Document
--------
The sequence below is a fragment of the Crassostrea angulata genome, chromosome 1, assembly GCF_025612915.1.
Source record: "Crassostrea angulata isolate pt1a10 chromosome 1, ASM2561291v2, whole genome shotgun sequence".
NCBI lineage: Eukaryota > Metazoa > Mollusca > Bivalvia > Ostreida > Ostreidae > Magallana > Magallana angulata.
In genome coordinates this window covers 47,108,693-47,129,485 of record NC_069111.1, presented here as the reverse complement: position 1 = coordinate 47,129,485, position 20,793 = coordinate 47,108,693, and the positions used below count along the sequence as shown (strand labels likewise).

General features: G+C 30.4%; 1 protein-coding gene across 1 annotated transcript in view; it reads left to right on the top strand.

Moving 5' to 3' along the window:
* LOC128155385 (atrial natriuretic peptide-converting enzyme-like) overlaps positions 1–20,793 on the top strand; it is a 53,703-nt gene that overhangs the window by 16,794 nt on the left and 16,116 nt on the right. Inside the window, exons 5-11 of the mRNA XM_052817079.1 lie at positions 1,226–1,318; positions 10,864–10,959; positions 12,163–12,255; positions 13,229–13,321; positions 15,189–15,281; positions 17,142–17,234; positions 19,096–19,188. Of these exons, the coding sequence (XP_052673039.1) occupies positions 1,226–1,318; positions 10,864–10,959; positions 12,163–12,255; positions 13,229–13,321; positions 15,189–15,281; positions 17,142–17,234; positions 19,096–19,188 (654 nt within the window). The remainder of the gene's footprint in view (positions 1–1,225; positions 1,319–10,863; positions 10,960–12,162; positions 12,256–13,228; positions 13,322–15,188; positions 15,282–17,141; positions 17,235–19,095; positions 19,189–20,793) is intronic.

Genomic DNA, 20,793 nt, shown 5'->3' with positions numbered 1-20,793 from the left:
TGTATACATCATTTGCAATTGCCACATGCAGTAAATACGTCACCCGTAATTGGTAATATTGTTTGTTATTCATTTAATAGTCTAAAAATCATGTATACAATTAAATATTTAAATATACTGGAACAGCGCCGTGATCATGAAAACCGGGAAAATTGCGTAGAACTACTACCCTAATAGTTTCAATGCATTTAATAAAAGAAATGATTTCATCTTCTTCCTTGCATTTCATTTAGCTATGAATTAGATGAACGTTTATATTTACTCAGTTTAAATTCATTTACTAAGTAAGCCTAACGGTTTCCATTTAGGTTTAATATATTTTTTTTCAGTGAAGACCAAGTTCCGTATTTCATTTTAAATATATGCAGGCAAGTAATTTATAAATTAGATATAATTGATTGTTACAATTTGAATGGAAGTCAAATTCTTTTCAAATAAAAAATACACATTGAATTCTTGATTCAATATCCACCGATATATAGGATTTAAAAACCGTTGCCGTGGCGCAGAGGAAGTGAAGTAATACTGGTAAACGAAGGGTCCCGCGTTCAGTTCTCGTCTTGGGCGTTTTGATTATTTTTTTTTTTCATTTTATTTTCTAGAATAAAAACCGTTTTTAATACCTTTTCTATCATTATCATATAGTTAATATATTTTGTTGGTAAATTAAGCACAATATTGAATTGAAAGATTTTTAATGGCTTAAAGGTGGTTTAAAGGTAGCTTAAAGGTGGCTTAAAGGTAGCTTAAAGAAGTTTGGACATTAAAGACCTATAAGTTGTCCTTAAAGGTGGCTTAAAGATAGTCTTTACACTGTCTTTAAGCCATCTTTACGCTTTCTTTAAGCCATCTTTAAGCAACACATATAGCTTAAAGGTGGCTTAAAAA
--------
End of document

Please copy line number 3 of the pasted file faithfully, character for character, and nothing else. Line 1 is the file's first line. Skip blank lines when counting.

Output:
NCBI lineage: Eukaryota > Metazoa > Mollusca > Bivalvia > Ostreida > Ostreidae > Magallana > Magallana angulata.